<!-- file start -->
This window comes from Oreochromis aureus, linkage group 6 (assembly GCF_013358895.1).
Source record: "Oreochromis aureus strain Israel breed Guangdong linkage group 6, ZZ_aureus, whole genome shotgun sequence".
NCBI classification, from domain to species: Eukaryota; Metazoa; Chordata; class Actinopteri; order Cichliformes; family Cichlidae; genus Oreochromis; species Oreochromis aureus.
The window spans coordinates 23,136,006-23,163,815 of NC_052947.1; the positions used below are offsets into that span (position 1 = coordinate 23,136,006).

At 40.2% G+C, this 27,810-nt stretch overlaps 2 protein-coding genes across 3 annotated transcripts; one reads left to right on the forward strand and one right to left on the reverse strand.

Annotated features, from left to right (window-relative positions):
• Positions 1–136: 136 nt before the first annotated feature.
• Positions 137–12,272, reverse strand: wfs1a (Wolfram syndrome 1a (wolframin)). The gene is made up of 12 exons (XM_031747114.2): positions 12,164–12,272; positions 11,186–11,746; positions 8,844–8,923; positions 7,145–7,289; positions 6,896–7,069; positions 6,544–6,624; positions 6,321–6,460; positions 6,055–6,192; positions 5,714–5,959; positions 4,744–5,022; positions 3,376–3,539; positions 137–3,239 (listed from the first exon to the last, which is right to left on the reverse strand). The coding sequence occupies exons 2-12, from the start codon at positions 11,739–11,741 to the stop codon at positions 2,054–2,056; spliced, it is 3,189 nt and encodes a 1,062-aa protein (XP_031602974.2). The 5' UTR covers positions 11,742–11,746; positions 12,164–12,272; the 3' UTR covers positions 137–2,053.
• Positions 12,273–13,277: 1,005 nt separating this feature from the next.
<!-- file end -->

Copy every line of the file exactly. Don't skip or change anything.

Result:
This window comes from Oreochromis aureus, linkage group 6 (assembly GCF_013358895.1).
Source record: "Oreochromis aureus strain Israel breed Guangdong linkage group 6, ZZ_aureus, whole genome shotgun sequence".
NCBI classification, from domain to species: Eukaryota; Metazoa; Chordata; class Actinopteri; order Cichliformes; family Cichlidae; genus Oreochromis; species Oreochromis aureus.
The window spans coordinates 23,136,006-23,163,815 of NC_052947.1; the positions used below are offsets into that span (position 1 = coordinate 23,136,006).

At 40.2% G+C, this 27,810-nt stretch overlaps 2 protein-coding genes across 3 annotated transcripts; one reads left to right on the forward strand and one right to left on the reverse strand.

Annotated features, from left to right (window-relative positions):
• Positions 1–136: 136 nt before the first annotated feature.
• Positions 137–12,272, reverse strand: wfs1a (Wolfram syndrome 1a (wolframin)). The gene is made up of 12 exons (XM_031747114.2): positions 12,164–12,272; positions 11,186–11,746; positions 8,844–8,923; positions 7,145–7,289; positions 6,896–7,069; positions 6,544–6,624; positions 6,321–6,460; positions 6,055–6,192; positions 5,714–5,959; positions 4,744–5,022; positions 3,376–3,539; positions 137–3,239 (listed from the first exon to the last, which is right to left on the reverse strand). The coding sequence occupies exons 2-12, from the start codon at positions 11,739–11,741 to the stop codon at positions 2,054–2,056; spliced, it is 3,189 nt and encodes a 1,062-aa protein (XP_031602974.2). The 5' UTR covers positions 11,742–11,746; positions 12,164–12,272; the 3' UTR covers positions 137–2,053.
• Positions 12,273–13,277: 1,005 nt separating this feature from the next.